Life's (not just) a beach

Picking pomelo, biking around Timna Park and feasting on bream, the Eilat region offers the winter visitor a wealth of activities.

timna park 298.88 (photo credit: Courtesy)
timna park 298.88
(photo credit: Courtesy)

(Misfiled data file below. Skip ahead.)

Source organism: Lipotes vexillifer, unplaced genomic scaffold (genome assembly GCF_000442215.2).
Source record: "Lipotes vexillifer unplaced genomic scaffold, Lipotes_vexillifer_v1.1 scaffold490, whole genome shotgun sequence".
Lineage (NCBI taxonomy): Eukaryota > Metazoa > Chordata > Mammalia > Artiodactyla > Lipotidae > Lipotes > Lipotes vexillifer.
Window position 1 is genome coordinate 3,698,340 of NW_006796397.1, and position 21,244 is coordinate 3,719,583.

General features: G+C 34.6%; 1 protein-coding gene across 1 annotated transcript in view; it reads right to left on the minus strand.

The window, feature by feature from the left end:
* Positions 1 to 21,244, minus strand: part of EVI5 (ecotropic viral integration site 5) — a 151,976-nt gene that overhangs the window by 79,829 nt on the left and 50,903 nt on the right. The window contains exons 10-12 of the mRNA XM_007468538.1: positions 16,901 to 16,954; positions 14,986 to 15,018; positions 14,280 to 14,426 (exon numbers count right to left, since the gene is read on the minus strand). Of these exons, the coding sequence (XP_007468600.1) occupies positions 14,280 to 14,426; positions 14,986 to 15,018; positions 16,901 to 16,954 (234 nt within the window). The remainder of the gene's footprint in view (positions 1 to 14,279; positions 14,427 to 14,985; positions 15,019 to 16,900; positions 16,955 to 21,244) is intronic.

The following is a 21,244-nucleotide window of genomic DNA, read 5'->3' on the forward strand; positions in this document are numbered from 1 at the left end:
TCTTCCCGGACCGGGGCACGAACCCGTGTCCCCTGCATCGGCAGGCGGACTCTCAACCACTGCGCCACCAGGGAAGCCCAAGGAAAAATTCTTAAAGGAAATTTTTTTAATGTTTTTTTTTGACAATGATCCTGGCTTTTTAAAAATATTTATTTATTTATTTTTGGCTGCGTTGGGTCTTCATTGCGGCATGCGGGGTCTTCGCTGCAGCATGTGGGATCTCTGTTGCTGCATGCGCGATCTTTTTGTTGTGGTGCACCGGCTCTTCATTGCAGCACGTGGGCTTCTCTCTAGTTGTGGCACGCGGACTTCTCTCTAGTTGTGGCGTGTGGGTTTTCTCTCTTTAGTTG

Promoted by locals as the perfect combination of "sun, sea, sand and sex," Eilat exists for most Israelis only as a seaside resort. With its luxury hotels, informal eateries and general emphasis on beachside escapism, the city inhabits a special place in the national consciousness, seen as one of the few cities unburdened by the country's complicated ancient and more recent history. But the Eilat area, contrary to what most Israelis believe, has both a history worth exploring and a list of tourist offerings perfectly suited for the winter, when cooler weather and shorter daylight hours make the beach and boardwalk somewhat less enticing than in the busy summer months. Foremost among the region's winter attractions is Timna National Park, a 25-kilometer drive north from Eilat. Stretched across 60 square kilometers, the park features the remnants of ancient copper mining that took place at the site, with a multimedia presentation, "Mines of Time," ready for viewing in Hebrew and English at the park's Visitors Center. Timna, the presentation explains, was the site of some of the earliest mining in human history, with the first miners later eclipsed by the Egyptians, who mined the area for centuries and relied in part on the assistance of the Midians, the tribe from the Arabian Peninsula that plays a special role in the Bible. Evidence of various mining techniques remains visible through much of the park, with visitors' understanding of the site supplemented by explanatory placards based on the modern research and excavations in the area that began in the late 1950s. While Timna offers replicas of the ancient Egyptian civilization that left its mark on the area, the park can perhaps be most enjoyably explored by bicycle, with Timna now offering organized biking tours for visitors to the site. (The park is open weekdays in the winter between 8 a.m. and 4 p.m., closing Fridays at 1 p.m.) Biking within the park can be arranged by calling (08) 631-6756, with pricing dependent on the number and ages of group members. Bike and helmet rentals can be arranged in advance, with escorts available to provide information about the park and ensure the safety of riders on the park's many kilometers of bike trails. The significance of the Eilat region as an ancient crossroads of peoples and civilizations can be viewed elsewhere in the park at one of Timna's more recent additions, a restoration of the Tabernacle, the moveable holy site the ancient Israelites are said to have carried with them as they fled Egypt on their way to the Promised Land. Though plastic dummies dressed as ancient Israelite priests give the site a bit of a kitschy feel - at least in the words of one visitor on the day I went - diagrams of the ancient Jewish Temple in Jerusalem and the life-size Ark of the Covenant nevertheless serve as thought-provoking illustrations of the story of Jewish desert wandering recalled in the Torah. Connections between that ancient story and the present moment can be further considered over lunch at Niguvim, a new restaurant within view of the new Ark that is also located next to Lake Timna, a small body of water drawn from local salt-water wells where visitors can ride paddle-boats. Those lingering over their lunches can see the role the area continues to play as a crossroads for wanderers, with several of those among the restaurant's wait-staff recent refugees from the ongoing genocide in Darfur. While Timna Park closes to the public at night, many of the area's other winter attractions offer comfortable facilities for overnight stays and guided activities during the day. The same Israelis who disparaged the new Tabernacle had nothing but praise for Kibbutz Lotan, Kibbutz Ketura, Kibbutz Yahel and Kibbutz Eilot, each located just off the main highway leading north from Eilat. With pleasant staffs comprised in part by immigrants from English-speaking countries, the three kibbutzim represent a "completely special connection with Judaism" and the type of Zionism that no longer plays a role in the country's most populated areas, one Israeli-born skeptic commented. Kibbutzim Ketura and Yahel offer similar activities for visitors, with tours of the kibbutz grounds and farming areas, where guests can pick pomelo fruit, peppers and other seasonal crops and learn how the kibbutzim have succeeded despite the lack of fresh water in the area. (The salty water provided by local wells makes plants act "diabetic," one tour guide explained, with the resulting cherry tomatoes and other produce ultimately tasting sweeter than those grown with fresh water.) Located across the highway - really just a two-lane road - from the Yitzhak Rabin border crossing with Jordan, Kibbutz Eilot is home to a number of man-made marshes, where birds migrating between Europe and Africa stop for layovers during their long journeys. Bright pink flamingoes serve as a main attraction in January, but a wide range of other species also stop at the salt-water marshes - also drawn from nearby wells - throughout the year. For those flying back to central and northern Israel, a pleasant and convenient final stop before the airport is the Denis Kingdom restaurant, where visitors can sample a wonderful selection of dishes emphasizing the Denis fish (bream), a species grown in hatcheries just behind the restaurant. (Visitors interested in looking at what they're about to eat can tour the hatchery before their meal.) With its excellent breads, spreads and wines - and several well-prepared meat dishes for non-fish lovers - the recently renovated Denis Kingdom also offers pleasant views of the rugged red mountains behind the Jordanian port of Aqaba. And for those looking for another first-rate meal on their way north, an additional highly worthwhile option is the Shaharut Inn (, an isolated spot inspired by Beduin-style living where visitors can eat delicious salads, grilled meats and desserts before retiring, if they choose to stay the night, in pleasant, heated rooms with modern plumbing and amazing views of the starry night sky. The Shaharut Inn, which also arranges camel tours that can last for a matter of hours or up to two weeks, is located further away from the highway and from the more traditional tourist activities of the area, and offers a totally different kind of experience for those looking for a respite from the routine of life back at home. n The writer was a guest of the Development Regional Council Eilot.